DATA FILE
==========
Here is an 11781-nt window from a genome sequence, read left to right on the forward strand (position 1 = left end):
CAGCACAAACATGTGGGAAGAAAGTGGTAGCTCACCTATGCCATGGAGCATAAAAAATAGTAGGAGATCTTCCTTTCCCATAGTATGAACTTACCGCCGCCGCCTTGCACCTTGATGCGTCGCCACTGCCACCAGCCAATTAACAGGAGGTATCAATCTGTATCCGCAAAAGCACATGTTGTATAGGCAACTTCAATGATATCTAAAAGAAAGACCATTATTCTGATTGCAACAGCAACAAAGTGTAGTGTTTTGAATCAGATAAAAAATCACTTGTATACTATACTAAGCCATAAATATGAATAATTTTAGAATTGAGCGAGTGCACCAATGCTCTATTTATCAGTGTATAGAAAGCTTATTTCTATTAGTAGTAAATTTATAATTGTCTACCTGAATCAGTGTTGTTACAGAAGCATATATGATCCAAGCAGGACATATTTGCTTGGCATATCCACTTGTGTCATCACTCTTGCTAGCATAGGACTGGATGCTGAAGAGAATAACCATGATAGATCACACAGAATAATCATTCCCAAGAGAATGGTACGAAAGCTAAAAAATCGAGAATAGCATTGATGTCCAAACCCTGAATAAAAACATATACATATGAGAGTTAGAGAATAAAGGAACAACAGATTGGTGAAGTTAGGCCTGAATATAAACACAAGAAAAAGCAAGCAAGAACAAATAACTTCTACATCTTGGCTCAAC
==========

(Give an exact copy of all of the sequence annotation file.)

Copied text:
Here is an 11781-nt window from a genome sequence, read left to right on the forward strand (position 1 = left end):
CAGCACAAACATGTGGGAAGAAAGTGGTAGCTCACCTATGCCATGGAGCATAAAAAATAGTAGGAGATCTTCCTTTCCCATAGTATGAACTTACCGCCGCCGCCTTGCACCTTGATGCGTCGCCACTGCCACCAGCCAATTAACAGGAGGTATCAATCTGTATCCGCAAAAGCACATGTTGTATAGGCAACTTCAATGATATCTAAAAGAAAGACCATTATTCTGATTGCAACAGCAACAAAGTGTAGTGTTTTGAATCAGATAAAAAATCACTTGTATACTATACTAAGCCATAAATATGAATAATTTTAGAATTGAGCGAGTGCACCAATGCTCTATTTATCAGTGTATAGAAAGCTTATTTCTATTAGTAGTAAATTTATAATTGTCTACCTGAATCAGTGTTGTTACAGAAGCATATATGATCCAAGCAGGACATATTTGCTTGGCATATCCACTTGTGTCATCACTCTTGCTAGCATAGGACTGGATGCTGAAGAGAATAACCATGATAGATCACACAGAATAATCATTCCCAAGAGAATGGTACGAAAGCTAAAAAATCGAGAATAGCATTGATGTCCAAACCCTGAATAAAAACATATACATATGAGAGTTAGAGAATAAAGGAACAACAGATTGGTGAAGTTAGGCCTGAATATAAACACAAGAAAAAGCAAGCAAGAACAAATAACTTCTACATCTTGGCTCAAC